Highly discreet, readily detectable
LMU chemists have synthesized a new dye that absorbs near infrared light, and is particularly suitable for the inconspicuous labelling of textiles.
Technology based on the use of high-performance lasers and sensors for the generation and detection of infrared light promises to be one of the key technologies of the 21st century. Realization of this goal will require the use of dyes that absorb light specifically in the near-infrared region of the spectrum, and such compounds are therefore of special interest to both researchers and commercial firms. One class of chemicals that show great potential in this area are the so-called peri-arylenes which, thanks to their excellent stability properties, are already being used in a wide range of technical applications. A research team led by LMU chemist Professor Heinz Langhals now reports the synthesis of the first peri-arylene consisting of six basic subunits, whose absorption spectrum is almost entirely confined to the near-infrared (NIR) region. In other words, the substance appears colorless to the human eye, and this makes it suitable for use as an inconspicuous labeling agent. The findings appear in the “Journal of Organic Chemistry”.
The peri-arylenes are made up of naphthalene molecules linked together to form a ribbon, in which the two fused aromatic rings of each naphthalene subunit are aligned in parallel. Crucially, their absorption spectra are determined by the number of subunits in the chain. The shortest member of the class, with a single naphthalene unit, absorbs light in the ultraviolet region of the spectrum. “For that reason, this substance is now being tested for use in sunscreens, but it has not yet been incorporated into any such product,” Langhals reports. The next in the series – with two subunits – absorbs light in the visible range, and it is already in commercial use in several contexts, including organic solar cells.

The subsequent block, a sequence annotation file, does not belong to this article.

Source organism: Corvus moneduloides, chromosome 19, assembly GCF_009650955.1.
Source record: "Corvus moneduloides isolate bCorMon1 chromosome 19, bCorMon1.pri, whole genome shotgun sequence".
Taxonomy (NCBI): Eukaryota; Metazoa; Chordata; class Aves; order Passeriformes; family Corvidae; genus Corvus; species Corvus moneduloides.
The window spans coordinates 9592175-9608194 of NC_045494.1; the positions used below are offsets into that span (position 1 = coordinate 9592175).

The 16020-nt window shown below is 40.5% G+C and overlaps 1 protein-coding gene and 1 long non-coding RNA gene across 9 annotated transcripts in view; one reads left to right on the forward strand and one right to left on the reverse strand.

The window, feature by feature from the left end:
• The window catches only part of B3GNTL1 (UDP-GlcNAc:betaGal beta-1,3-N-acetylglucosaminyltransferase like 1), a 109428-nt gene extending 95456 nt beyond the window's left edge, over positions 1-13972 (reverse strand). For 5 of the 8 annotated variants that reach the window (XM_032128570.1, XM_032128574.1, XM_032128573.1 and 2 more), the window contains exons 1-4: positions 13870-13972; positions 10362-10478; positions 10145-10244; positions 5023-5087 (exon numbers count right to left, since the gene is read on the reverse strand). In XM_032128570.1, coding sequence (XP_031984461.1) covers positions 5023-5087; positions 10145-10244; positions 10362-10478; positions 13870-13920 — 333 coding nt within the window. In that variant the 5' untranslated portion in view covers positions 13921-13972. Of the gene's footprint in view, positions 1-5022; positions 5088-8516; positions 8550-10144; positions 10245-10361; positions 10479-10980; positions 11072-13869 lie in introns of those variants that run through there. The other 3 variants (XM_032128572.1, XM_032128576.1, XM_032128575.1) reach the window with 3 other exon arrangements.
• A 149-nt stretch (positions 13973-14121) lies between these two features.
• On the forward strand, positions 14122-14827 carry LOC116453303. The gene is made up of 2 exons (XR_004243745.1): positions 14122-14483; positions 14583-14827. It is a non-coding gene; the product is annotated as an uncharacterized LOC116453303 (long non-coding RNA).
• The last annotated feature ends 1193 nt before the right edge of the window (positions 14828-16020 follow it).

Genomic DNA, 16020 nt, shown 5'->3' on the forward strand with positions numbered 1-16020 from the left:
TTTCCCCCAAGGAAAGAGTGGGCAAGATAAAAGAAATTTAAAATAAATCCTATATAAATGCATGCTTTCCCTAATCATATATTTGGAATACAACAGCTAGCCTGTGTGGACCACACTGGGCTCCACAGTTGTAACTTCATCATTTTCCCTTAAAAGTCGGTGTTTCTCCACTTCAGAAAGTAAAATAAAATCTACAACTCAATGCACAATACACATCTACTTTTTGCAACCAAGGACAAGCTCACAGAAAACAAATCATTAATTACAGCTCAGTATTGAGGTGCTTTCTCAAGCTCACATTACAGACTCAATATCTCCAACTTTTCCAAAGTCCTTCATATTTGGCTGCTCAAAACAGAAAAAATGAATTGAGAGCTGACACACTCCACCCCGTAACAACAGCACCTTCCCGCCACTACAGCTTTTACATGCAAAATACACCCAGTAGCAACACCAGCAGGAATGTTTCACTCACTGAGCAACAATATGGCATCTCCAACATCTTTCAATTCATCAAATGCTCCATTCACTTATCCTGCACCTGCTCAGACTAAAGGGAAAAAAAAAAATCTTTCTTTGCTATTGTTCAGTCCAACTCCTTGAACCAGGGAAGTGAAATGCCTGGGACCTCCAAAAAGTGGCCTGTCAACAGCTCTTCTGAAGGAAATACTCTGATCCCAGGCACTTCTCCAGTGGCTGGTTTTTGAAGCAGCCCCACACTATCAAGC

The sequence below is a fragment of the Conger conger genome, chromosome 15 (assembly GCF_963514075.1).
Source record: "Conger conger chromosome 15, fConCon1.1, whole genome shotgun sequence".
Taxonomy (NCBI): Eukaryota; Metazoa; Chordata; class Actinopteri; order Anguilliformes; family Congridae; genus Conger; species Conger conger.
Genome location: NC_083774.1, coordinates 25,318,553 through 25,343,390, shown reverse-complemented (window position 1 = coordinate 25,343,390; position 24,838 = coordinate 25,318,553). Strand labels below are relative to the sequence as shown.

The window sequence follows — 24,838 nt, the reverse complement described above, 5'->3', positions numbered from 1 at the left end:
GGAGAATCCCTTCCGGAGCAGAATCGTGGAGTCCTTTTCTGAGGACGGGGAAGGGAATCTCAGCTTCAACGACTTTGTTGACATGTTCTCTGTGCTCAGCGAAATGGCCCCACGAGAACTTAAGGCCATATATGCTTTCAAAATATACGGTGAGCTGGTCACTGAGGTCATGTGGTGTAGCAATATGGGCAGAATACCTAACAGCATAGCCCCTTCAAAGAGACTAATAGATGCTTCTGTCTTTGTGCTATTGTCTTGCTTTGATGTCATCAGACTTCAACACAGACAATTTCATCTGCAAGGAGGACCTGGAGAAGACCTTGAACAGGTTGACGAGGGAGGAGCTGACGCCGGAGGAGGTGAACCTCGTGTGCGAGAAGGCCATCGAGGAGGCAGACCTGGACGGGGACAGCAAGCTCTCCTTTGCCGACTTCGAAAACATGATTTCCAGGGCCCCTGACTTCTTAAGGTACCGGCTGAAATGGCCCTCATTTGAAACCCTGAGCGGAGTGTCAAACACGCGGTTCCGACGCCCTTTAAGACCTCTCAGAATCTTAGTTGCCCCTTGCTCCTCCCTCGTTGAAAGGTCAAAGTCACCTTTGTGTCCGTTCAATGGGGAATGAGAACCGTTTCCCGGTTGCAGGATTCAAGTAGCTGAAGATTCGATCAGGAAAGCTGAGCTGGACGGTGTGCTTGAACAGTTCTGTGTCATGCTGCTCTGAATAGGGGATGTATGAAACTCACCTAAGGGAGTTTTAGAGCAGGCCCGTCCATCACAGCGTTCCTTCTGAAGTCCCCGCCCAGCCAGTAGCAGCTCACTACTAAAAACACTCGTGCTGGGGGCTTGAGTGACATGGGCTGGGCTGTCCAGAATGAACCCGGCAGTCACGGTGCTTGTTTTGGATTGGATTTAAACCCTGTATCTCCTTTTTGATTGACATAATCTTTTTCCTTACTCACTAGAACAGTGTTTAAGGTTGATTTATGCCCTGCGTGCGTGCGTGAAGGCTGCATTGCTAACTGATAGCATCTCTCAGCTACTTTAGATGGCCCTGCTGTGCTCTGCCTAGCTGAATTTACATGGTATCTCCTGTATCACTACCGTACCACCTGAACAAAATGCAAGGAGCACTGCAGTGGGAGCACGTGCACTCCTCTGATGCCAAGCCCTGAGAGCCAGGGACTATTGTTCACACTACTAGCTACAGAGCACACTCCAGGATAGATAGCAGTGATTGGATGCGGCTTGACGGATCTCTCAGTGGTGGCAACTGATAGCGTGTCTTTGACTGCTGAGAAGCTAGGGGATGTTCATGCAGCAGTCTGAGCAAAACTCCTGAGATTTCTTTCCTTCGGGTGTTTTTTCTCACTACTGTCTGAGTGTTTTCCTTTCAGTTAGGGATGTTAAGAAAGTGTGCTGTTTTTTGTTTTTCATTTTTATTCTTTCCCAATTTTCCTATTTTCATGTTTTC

“As more naphthalene subunits are added, the absorption spectrum shifts further towards the long-wavelength end of the spectrum,” Langhals explains. “However, as the chain-length is increased, the molecules become less soluble, and that significantly limits their range of application.” Langhals has now succeeded in solving this problem, and synthesized the first peri-arylene that contains six naphthalene building blocks. “The decisive step was the introduction of functional groups that we had previously developed, which markedly increase solubility,” says Langhals. “By this means, we were ultimately able to isolate the precursors of the new substances, which were then successively linked together to yield the desired end-product.”
The 6-member derivative absorbs essentially only in near-infrared region, which lies “below the red” and is therefore invisible to the human eye. “Fabrics dyed with the new compound appear colorless but the dyestuff can be detected with a suitable sensor,” Langhals explains. One conceivable application for such a marker lies in the recycling of expensive textiles, since the compound would greatly simplify the sorting process. But in addition to the end-product of the synthesis, the shorter members of the series are also of considerable practical interest. This is because they exhibit intriguing light-induced responses, which may make them suitable for use in fluorescent solar collectors. “One other advantage of the new substances lies in their environmentally benign character: They consist entirely of organic materials that are biodegradable and fully combustible,” Langhals adds.
Journal of Organic Chemistry 2015